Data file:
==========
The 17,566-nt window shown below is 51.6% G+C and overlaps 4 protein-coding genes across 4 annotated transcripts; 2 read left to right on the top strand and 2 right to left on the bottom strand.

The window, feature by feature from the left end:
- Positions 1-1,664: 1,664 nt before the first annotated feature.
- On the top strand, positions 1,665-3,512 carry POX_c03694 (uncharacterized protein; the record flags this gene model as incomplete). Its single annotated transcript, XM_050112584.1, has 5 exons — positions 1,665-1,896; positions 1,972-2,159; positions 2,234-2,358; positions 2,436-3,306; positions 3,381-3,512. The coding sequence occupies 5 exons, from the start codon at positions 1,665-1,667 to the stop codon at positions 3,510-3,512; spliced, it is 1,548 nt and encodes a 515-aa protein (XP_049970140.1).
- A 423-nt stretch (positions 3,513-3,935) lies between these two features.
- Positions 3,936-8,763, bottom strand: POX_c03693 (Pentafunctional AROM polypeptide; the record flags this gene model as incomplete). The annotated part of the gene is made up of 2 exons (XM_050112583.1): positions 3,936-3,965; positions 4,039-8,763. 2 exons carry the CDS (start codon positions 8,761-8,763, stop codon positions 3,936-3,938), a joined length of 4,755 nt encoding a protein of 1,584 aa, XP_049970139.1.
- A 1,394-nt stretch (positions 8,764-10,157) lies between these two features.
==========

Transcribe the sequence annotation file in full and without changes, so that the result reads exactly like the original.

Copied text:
The 17,566-nt window shown below is 51.6% G+C and overlaps 4 protein-coding genes across 4 annotated transcripts; 2 read left to right on the top strand and 2 right to left on the bottom strand.

The window, feature by feature from the left end:
- Positions 1-1,664: 1,664 nt before the first annotated feature.
- On the top strand, positions 1,665-3,512 carry POX_c03694 (uncharacterized protein; the record flags this gene model as incomplete). Its single annotated transcript, XM_050112584.1, has 5 exons — positions 1,665-1,896; positions 1,972-2,159; positions 2,234-2,358; positions 2,436-3,306; positions 3,381-3,512. The coding sequence occupies 5 exons, from the start codon at positions 1,665-1,667 to the stop codon at positions 3,510-3,512; spliced, it is 1,548 nt and encodes a 515-aa protein (XP_049970140.1).
- A 423-nt stretch (positions 3,513-3,935) lies between these two features.
- Positions 3,936-8,763, bottom strand: POX_c03693 (Pentafunctional AROM polypeptide; the record flags this gene model as incomplete). The annotated part of the gene is made up of 2 exons (XM_050112583.1): positions 3,936-3,965; positions 4,039-8,763. 2 exons carry the CDS (start codon positions 8,761-8,763, stop codon positions 3,936-3,938), a joined length of 4,755 nt encoding a protein of 1,584 aa, XP_049970139.1.
- A 1,394-nt stretch (positions 8,764-10,157) lies between these two features.